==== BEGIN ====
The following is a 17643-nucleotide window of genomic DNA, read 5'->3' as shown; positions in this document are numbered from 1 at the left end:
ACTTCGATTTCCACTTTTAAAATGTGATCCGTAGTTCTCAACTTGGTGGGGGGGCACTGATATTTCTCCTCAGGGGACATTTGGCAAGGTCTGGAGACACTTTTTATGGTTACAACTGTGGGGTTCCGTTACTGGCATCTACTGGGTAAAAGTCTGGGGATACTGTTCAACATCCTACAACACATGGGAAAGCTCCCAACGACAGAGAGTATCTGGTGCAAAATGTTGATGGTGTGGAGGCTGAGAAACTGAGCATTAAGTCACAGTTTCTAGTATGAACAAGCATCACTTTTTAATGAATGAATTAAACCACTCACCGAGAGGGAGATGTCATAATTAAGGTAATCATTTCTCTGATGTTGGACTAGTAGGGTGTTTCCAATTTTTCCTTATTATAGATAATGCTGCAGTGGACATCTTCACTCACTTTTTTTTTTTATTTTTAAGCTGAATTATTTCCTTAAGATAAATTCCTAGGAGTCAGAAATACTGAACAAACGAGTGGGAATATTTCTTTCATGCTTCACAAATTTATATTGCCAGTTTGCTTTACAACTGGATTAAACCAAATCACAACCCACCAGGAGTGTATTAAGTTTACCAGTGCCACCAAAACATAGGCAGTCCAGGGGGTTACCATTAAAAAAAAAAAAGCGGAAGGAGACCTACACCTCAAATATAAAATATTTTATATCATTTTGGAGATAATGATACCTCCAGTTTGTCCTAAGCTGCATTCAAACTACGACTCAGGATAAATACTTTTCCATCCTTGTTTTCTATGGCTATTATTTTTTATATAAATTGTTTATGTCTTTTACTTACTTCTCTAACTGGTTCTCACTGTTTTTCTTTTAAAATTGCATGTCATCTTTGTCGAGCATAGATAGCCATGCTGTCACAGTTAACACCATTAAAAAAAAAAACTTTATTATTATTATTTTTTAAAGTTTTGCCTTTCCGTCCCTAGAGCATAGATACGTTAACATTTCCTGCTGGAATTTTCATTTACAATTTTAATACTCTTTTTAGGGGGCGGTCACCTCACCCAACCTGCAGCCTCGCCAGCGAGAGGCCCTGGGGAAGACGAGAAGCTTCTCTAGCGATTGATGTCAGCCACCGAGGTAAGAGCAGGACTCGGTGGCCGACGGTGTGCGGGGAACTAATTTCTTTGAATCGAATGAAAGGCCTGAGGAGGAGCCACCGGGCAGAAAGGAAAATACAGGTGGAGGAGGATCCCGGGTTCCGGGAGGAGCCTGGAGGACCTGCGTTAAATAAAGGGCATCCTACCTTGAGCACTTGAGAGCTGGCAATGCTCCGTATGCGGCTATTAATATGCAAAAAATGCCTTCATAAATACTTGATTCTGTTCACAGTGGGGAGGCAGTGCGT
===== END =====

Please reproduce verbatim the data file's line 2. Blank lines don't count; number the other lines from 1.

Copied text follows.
ACTTCGATTTCCACTTTTAAAATGTGATCCGTAGTTCTCAACTTGGTGGGGGGGCACTGATATTTCTCCTCAGGGGACATTTGGCAAGGTCTGGAGACACTTTTTATGGTTACAACTGTGGGGTTCCGTTACTGGCATCTACTGGGTAAAAGTCTGGGGATACTGTTCAACATCCTACAACACATGGGAAAGCTCCCAACGACAGAGAGTATCTGGTGCAAAATGTTGATGGTGTGGAGGCTGAGAAACTGAGCATTAAGTCACAGTTTCTAGTATGAACAAGCATCACTTTTTAATGAATGAATTAAACCACTCACCGAGAGGGAGATGTCATAATTAAGGTAATCATTTCTCTGATGTTGGACTAGTAGGGTGTTTCCAATTTTTCCTTATTATAGATAATGCTGCAGTGGACATCTTCACTCACTTTTTTTTTTTATTTTTAAGCTGAATTATTTCCTTAAGATAAATTCCTAGGAGTCAGAAATACTGAACAAACGAGTGGGAATATTTCTTTCATGCTTCACAAATTTATATTGCCAGTTTGCTTTACAACTGGATTAAACCAAATCACAACCCACCAGGAGTGTATTAAGTTTACCAGTGCCACCAAAACATAGGCAGTCCAGGGGGTTACCATTAAAAAAAAAAAAGCGGAAGGAGACCTACACCTCAAATATAAAATATTTTATATCATTTTGGAGATAATGATACCTCCAGTTTGTCCTAAGCTGCATTCAAACTACGACTCAGGATAAATACTTTTCCATCCTTGTTTTCTATGGCTATTATTTTTTATATAAATTGTTTATGTCTTTTACTTACTTCTCTAACTGGTTCTCACTGTTTTTCTTTTAAAATTGCATGTCATCTTTGTCGAGCATAGATAGCCATGCTGTCACAGTTAACACCATTAAAAAAAAAAACTTTATTATTATTATTTTTTAAAGTTTTGCCTTTCCGTCCCTAGAGCATAGATACGTTAACATTTCCTGCTGGAATTTTCATTTACAATTTTAATACTCTTTTTAGGGGGCGGTCACCTCACCCAACCTGCAGCCTCGCCAGCGAGAGGCCCTGGGGAAGACGAGAAGCTTCTCTAGCGATTGATGTCAGCCACCGAGGTAAGAGCAGGACTCGGTGGCCGACGGTGTGCGGGGAACTAATTTCTTTGAATCGAATGAAAGGCCTGAGGAGGAGCCACCGGGCAGAAAGGAAAATACAGGTGGAGGAGGATCCCGGGTTCCGGGAGGAGCCTGGAGGACCTGCGTTAAATAAAGGGCATCCTACCTTGAGCACTTGAGAGCTGGCAATGCTCCGTATGCGGCTATTAATATGCAAAAAATGCCTTCATAAATACTTGATTCTGTTCACAGTGGGGAGGCAGTGCGT